German Court Overturns Ruling, Female Muslim Teachers Allowed To Wear Headscarves

(Reuters) – Muslim women teachers can wear headscarves as long as it does not cause disruption in school, Germany‘s top court said in a ruling that overturns an earlier ban and may fuel debate about what some nationalist groups see as creeping “Islamisation”.

The Constitutional Court struck down its own 2003 ban on headscarves for teachers, which had led some German states to forbid Muslim headscarves in schools while permitting the use of Christian symbols such as crucifixes and nuns’ habits.

The court in Karlsruhe, ruling on a case brought by a Muslim woman blocked from a teaching job because of her headscarf, said religious symbols could only be banned when they posed “not just an abstract but a concrete risk of disruption in schools”.

“This is a good day for religious freedom,” said Volker Beck, a lawmaker from the opposition Greens.

He argued that headgear worn by devout Muslim, Jewish and Christian women and men was less of a threat to German society than “opponents of diversity” such as the right-wing Alternative for Germany (AfD), neo-Nazis and extremist Muslim Salafists.

Christine Lueders, head of the federal anti-discrimination agency, hailed the ruling for “reinforcing religious freedom in Germany”. With education administered by Germany’s 16 states, she called on local authorities to review the relevant rules.

But the German Teachers’ Association (DL) called the ruling “problematic”, saying it undermined the principle of political and religious “neutrality” in schools and public services.

“We fear this ruling could lead to disruption in certain schools if, for example, non-Muslim parents do not agree with their children being taught by teachers in headscarves,” said Josef Kraus, president of the teachers’ body.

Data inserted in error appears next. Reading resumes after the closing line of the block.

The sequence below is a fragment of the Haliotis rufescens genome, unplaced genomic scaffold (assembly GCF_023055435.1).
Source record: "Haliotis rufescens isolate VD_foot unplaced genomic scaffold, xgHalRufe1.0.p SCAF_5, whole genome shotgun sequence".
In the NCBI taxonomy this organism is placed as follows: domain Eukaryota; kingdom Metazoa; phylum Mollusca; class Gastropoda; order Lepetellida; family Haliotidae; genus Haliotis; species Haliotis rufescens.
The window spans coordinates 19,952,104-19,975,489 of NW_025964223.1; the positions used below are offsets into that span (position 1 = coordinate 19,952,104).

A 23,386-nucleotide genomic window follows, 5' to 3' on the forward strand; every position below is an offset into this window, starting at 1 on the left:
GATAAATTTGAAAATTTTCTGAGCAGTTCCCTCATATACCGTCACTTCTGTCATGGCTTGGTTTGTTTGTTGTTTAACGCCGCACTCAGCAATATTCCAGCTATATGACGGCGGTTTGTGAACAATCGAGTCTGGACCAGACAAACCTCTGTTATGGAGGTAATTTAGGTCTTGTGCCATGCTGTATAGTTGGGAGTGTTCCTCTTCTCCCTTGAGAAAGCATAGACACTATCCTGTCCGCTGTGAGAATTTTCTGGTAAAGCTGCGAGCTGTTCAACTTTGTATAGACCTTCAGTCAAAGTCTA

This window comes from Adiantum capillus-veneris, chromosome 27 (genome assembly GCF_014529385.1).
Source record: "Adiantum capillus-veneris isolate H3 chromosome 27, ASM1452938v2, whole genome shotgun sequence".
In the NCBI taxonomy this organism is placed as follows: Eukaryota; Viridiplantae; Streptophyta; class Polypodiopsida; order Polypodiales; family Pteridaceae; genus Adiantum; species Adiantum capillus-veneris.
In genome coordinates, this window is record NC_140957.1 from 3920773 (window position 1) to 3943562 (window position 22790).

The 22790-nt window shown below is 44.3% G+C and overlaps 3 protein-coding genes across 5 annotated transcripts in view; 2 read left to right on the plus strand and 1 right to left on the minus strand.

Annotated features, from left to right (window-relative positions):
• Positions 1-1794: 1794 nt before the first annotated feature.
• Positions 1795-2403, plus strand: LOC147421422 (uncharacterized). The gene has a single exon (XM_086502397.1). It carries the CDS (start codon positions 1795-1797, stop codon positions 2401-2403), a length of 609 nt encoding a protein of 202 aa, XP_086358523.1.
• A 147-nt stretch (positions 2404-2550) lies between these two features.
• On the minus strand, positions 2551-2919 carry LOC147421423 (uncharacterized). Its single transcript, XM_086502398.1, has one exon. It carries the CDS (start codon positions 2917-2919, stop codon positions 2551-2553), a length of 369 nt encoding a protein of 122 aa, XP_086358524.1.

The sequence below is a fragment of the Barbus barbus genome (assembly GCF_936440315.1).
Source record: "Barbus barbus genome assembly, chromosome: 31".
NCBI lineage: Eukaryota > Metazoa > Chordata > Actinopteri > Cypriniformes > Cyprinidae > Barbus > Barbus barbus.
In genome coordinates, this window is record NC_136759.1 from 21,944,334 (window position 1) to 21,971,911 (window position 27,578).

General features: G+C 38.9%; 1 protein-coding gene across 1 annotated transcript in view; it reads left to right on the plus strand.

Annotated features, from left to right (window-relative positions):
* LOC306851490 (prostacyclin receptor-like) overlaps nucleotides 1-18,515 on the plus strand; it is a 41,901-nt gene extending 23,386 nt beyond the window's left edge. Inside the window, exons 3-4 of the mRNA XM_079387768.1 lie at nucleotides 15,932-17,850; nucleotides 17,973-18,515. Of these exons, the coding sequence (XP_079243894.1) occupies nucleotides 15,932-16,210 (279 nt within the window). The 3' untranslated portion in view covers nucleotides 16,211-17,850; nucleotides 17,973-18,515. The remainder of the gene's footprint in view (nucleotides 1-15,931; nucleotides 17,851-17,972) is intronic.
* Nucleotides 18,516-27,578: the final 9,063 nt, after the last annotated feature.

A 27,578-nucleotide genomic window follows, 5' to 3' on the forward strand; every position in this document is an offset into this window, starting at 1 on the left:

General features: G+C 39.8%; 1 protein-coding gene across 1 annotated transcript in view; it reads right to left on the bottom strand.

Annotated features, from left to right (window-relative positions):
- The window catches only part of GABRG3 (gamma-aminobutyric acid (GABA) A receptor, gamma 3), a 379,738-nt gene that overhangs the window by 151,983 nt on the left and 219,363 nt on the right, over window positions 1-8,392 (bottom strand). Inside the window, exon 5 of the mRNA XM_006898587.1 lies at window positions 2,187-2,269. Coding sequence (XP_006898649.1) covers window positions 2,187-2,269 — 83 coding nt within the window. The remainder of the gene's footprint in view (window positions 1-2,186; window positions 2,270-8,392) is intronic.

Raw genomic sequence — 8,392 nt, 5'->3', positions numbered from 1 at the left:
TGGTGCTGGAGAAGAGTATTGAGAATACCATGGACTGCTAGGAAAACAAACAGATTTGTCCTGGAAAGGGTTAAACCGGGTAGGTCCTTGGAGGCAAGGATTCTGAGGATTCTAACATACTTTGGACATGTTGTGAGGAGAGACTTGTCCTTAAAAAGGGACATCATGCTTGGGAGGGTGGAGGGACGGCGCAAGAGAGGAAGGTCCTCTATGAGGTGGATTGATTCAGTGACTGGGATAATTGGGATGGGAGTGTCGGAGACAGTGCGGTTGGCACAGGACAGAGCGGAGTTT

Regional AfD leader Alexander Gauland said the ruling was “wise but only given that the crucifix goes unchallenged and is common in German schools and it’s totally right that a headscarf does not, in general, pose a concrete enough threat for peace at school or the state’s neutrality in Germany”.

Berlin daily TAZ warned that the anti-Islam protest group PEGIDA, which began last year with marches in Dresden and soon spawned imitation rallies across Germany and beyond, would seize on the ruling to argue that Europe is being taken over by Islam.

“PEGIDA will celebrate,” said TAZ on its front-page, beneath a photo of coloured headscarves in a shop-window in Berlin.

Enthusiasm for PEGIDA, which stands for ‘Patriotic Europeans Against the Islamisation of the West’, fizzled after its members began to be outnumbered by anti-racist demonstrators and PEGIDA founder Lutz Bachmann posed for a photo with a Hitler moustache.

Chancellor Angela Merkel has accused the PEGIDA organisers of spreading hatred against immigrants, whom she says Germany, with its shrinking workforce and ageing population, badly needs.



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